‘nother new film, ‘nother new review. It’s a slight change from the norm as I went to go and see this at the nearest IMAX cinema. It’s the first proper feature film I’ve seen on one of those honking great screens and I must admit, it was pretty damn impressive. It’s not more “immersive” though in the same way 3D isn’t. I will concede that certain shots do have a considerable wow factor to them though. What I didn’t like was the IMAX adverts beforehand, telling you how fucking special it all is. There’s even some pseudo-scientific “calibration” bit, booming things like “Readying 12,000 watt digital speakers” and “Preparing audience for maximum enjoyment” like it was Space Mountain or something. At that moment, in a cinema in the fucking freezing Cardiff Bay, where a mishandled Coke cup had resulted in a sticky, wet sock-shaped dose of reality, this crap had no place.
Mission: Impossible (1996)- A bit too convoluted for its own good. Betrayal a major theme. Has that super-famous scene where TC is lowered in like a Thunderbirds puppet with half its strings snagged on a nail. Entertaining enough. Tom Cruise runs away from: water in that bit where he blows up a fish tank
M:I -2 (2002) – Fun, but completely fucking ridiculous. Really decent action beats. Tom Cruise has distractingly long hair. Tom Cruise runs away from: a decent barber and doves in slllooooww moootioon.
Mission: Impossible III (2006) – Same notes as for M: I-2 except slightly less ridiculous, obeys most of the laws of physics this time round and Cruise has had a haircut. Philip Seymour Hoffman steals scenes.Tom Cruise runs away from: a massive bridge explosion, slamming him into a car.
After being framed for a bombing of the Kremlin, IMF agent Ethan Hunt (Tom Cruise) and his team of Benji Dunn (Simon Pegg), Jane Carter (Paula Patton) and the mysterious Brandt (Jeremy Renner) are disavowed and IMF are shut down. However, the team learn of some stolen nuclear weapons codes by a man named Hendricks (Michael Nyqvist) and so have to race to stop him causing nuclear war, all without the safety net of backup. Whilst I liked the fact that the IMF team had to work without creature comforts like the masks etc (although they do still have rather a lot of impossibly cool spy shit) the plot was as hackneyed as they come. Countless films, books and games have covered the Russian nuclear war angle and I wish they’d have had a stronger, more original story to pad out the fun team dynamic and the action set pieces. Tom Cruise is Tom Cruise, Paula Patton was pretty good, Simon Pegg is funny, but nowhere near as funny as the film thinks he is and Jeremy Renner made me glad he’s playing Hawkeye in The Avengers. It was also weird to see Blomkvist from the Millennium trilogy playing a bad guy.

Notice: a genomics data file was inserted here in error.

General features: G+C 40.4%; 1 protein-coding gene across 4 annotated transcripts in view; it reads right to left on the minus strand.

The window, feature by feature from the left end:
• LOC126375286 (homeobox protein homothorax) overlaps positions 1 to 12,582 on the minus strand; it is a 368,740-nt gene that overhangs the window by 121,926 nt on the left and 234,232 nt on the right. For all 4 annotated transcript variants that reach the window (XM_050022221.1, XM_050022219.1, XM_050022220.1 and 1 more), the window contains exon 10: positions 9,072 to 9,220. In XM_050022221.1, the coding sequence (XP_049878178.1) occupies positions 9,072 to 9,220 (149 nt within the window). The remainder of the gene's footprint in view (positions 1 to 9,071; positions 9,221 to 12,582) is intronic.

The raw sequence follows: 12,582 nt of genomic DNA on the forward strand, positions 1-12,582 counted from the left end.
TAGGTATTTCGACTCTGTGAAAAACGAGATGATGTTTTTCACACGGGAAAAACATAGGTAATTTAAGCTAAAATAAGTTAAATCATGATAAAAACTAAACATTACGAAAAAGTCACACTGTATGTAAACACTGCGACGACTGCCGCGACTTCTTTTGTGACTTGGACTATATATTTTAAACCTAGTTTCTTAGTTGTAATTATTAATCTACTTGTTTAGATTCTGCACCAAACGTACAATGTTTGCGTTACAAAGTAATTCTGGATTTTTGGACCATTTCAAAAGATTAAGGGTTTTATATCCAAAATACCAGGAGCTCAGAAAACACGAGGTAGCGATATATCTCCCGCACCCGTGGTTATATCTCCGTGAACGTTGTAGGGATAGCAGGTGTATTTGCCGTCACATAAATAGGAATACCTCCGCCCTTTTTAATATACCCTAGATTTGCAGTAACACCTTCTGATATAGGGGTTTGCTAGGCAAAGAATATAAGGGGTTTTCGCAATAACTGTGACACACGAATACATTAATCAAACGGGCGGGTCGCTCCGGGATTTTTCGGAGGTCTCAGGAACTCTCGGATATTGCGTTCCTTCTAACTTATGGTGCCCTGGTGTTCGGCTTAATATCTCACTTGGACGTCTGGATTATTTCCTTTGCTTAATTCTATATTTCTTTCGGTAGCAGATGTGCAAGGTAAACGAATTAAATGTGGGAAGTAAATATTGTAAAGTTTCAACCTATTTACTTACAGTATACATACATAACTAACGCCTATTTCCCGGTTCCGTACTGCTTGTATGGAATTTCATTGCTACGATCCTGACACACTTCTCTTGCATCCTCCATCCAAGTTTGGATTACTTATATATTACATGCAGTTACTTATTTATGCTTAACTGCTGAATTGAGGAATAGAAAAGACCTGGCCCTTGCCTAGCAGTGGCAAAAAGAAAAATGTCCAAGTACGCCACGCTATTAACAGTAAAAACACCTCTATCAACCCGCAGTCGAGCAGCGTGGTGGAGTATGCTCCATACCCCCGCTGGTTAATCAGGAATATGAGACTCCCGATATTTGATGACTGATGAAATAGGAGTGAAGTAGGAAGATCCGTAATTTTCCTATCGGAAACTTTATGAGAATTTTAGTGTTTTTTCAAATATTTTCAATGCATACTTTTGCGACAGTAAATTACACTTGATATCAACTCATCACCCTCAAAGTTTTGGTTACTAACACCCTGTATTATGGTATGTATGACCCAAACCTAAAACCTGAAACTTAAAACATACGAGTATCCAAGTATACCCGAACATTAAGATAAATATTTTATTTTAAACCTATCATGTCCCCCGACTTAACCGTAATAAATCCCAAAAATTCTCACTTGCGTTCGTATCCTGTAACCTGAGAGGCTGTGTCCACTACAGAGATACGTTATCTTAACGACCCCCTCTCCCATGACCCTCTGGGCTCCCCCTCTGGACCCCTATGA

Plot isn’t exactly the M:I series’ strength, but I liked the ambiguity of the Rabbit’s Foot MacGuffin in the third film. This was all too laid out from the beginning, with no real intrigue. Plus, Hendricks’ motivation is fuzzy. There’s a video of him giving a speech explaining that nuclear war would level the playing field for the human race, but it seems a hell of a step to go from pie-in-the-sky, philosophical musing to actually stealing nuclear codes. I found myself only really paying attention when the team travelled to a location I’d seen in the trailers, and therefore knowing some shit was about to go down. The film opens strongly with a prison breakout that manages to kick things off nicely. The Kremlin infiltration scene is very well done and reminded me why I liked this series in the first place. It’s slicker than your average spy fest. There’s a great bit involving Pegg, Cruise, a massive screen, a camera and an iPad to watch out for too.
Of the numerous money scenes, the clear stand out is Ethan’s scaling of the Burj Kalifa tower in Dubai aka the tallest building in the world. This scene in particular is where the IMAX shone, with the bigger screen giving a real sense of scale to the scene and giving me a real sense of vertigo. It’s one of 2011’s best action sequences and amazingly tense. The film also scores some originality points for being the first film (to my knowledge) to have a scrap in one of those futuristic automated car parks.
As for my famous nit-picking, I only have one real complaint. This film might as well have been called iMission: Impossible. I haven’t seen this many Apple logos since last September’s Pretentious Wanker convention. The mucky fingerprints of Apple product placement are all over this one. Almost the full range of Apple products are on display, with the aforementioned iPad, everyone having iPhones (although Ethan can apparently answer a call on one without needing to touch the screen at all), Benji having a Macbook and the film even ending with Ethan plugging in his iPod. This isn’t the worst offender for product placement by a long shot, but as I stared at the illuminated 6 foot logo on the back of Benji’s laptop (massive screen remember), I caught myself wondering exactly how much money changed hands for it to be there, rather than how our loveable team of rogues were going to avert nuclear disaster.
Anyway, Ghost Protocol is a perfectly fine popcorn flick. It hasn’t got as much heart as the third one, but it’s got a fun team dynamic and some real standout action scenes. It’s reinvigorated the franchise and if rumours are to be believed, Paramount are already fast-tracking a Mission: Impossible V. See it in IMAX if you can too. Oh, and since I’ve now finished this review, let me summarise it like I did the others:
Mission: Impossible- Ghost Protocol (2011) – Fun, if lacking a decent plot. Dubai sequence truly amazing. Needs funnier Pegg lines. Tom Cruise runs away from: an exploding Kremlin and a sandstorm.